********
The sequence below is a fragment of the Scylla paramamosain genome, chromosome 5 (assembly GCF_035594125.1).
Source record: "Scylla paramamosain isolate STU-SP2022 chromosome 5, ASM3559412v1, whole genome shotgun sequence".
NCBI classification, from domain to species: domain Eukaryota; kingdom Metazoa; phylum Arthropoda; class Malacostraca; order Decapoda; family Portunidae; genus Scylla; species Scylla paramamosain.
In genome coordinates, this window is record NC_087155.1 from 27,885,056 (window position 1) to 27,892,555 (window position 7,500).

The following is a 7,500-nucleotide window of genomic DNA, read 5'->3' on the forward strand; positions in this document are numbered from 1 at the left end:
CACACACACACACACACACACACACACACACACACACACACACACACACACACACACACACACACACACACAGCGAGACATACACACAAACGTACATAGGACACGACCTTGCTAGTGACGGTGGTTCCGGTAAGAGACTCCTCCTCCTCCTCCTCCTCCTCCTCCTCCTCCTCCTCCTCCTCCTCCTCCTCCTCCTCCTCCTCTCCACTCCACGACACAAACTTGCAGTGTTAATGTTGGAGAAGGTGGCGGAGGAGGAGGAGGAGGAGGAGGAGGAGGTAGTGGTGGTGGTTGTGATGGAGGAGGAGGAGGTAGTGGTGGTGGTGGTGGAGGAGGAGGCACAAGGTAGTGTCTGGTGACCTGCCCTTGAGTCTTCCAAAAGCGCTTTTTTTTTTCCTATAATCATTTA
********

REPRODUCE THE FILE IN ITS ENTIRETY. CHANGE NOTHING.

The sequence below is a fragment of the Scylla paramamosain genome, chromosome 5 (assembly GCF_035594125.1).
Source record: "Scylla paramamosain isolate STU-SP2022 chromosome 5, ASM3559412v1, whole genome shotgun sequence".
NCBI classification, from domain to species: domain Eukaryota; kingdom Metazoa; phylum Arthropoda; class Malacostraca; order Decapoda; family Portunidae; genus Scylla; species Scylla paramamosain.
In genome coordinates, this window is record NC_087155.1 from 27,885,056 (window position 1) to 27,892,555 (window position 7,500).

The following is a 7,500-nucleotide window of genomic DNA, read 5'->3' on the forward strand; positions in this document are numbered from 1 at the left end:
CACACACACACACACACACACACACACACACACACACACACACACACACACACACACACACACACACACACAGCGAGACATACACACAAACGTACATAGGACACGACCTTGCTAGTGACGGTGGTTCCGGTAAGAGACTCCTCCTCCTCCTCCTCCTCCTCCTCCTCCTCCTCCTCCTCCTCCTCCTCCTCCTCCTCCTCCTCTCCACTCCACGACACAAACTTGCAGTGTTAATGTTGGAGAAGGTGGCGGAGGAGGAGGAGGAGGAGGAGGAGGAGGTAGTGGTGGTGGTTGTGATGGAGGAGGAGGAGGTAGTGGTGGTGGTGGTGGAGGAGGAGGCACAAGGTAGTGTCTGGTGACCTGCCCTTGAGTCTTCCAAAAGCGCTTTTTTTTTTCCTATAATCATTTA